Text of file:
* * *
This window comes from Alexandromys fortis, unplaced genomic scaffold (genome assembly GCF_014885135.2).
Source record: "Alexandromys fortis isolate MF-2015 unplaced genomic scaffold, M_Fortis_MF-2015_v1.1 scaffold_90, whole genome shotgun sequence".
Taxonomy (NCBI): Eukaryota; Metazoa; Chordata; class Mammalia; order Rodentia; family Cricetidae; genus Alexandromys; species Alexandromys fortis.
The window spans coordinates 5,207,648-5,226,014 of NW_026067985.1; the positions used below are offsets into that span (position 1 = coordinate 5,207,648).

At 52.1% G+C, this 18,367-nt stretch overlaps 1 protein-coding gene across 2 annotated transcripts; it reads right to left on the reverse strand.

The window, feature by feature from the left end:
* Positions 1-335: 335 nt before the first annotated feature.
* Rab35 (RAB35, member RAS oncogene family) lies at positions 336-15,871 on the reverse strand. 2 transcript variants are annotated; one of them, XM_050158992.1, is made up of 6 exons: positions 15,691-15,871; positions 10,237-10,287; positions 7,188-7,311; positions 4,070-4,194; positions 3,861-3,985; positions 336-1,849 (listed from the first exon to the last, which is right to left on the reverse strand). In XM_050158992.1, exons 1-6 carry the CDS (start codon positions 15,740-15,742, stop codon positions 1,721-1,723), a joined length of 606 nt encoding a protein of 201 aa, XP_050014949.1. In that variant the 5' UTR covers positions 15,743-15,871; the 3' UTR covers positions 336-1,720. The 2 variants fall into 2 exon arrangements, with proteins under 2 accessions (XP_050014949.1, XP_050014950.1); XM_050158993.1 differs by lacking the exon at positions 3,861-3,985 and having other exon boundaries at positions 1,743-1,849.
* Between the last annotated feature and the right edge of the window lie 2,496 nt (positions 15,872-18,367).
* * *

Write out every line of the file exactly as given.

This window comes from Alexandromys fortis, unplaced genomic scaffold (genome assembly GCF_014885135.2).
Source record: "Alexandromys fortis isolate MF-2015 unplaced genomic scaffold, M_Fortis_MF-2015_v1.1 scaffold_90, whole genome shotgun sequence".
Taxonomy (NCBI): Eukaryota; Metazoa; Chordata; class Mammalia; order Rodentia; family Cricetidae; genus Alexandromys; species Alexandromys fortis.
The window spans coordinates 5,207,648-5,226,014 of NW_026067985.1; the positions used below are offsets into that span (position 1 = coordinate 5,207,648).

At 52.1% G+C, this 18,367-nt stretch overlaps 1 protein-coding gene across 2 annotated transcripts; it reads right to left on the reverse strand.

The window, feature by feature from the left end:
* Positions 1-335: 335 nt before the first annotated feature.
* Rab35 (RAB35, member RAS oncogene family) lies at positions 336-15,871 on the reverse strand. 2 transcript variants are annotated; one of them, XM_050158992.1, is made up of 6 exons: positions 15,691-15,871; positions 10,237-10,287; positions 7,188-7,311; positions 4,070-4,194; positions 3,861-3,985; positions 336-1,849 (listed from the first exon to the last, which is right to left on the reverse strand). In XM_050158992.1, exons 1-6 carry the CDS (start codon positions 15,740-15,742, stop codon positions 1,721-1,723), a joined length of 606 nt encoding a protein of 201 aa, XP_050014949.1. In that variant the 5' UTR covers positions 15,743-15,871; the 3' UTR covers positions 336-1,720. The 2 variants fall into 2 exon arrangements, with proteins under 2 accessions (XP_050014949.1, XP_050014950.1); XM_050158993.1 differs by lacking the exon at positions 3,861-3,985 and having other exon boundaries at positions 1,743-1,849.
* Between the last annotated feature and the right edge of the window lie 2,496 nt (positions 15,872-18,367).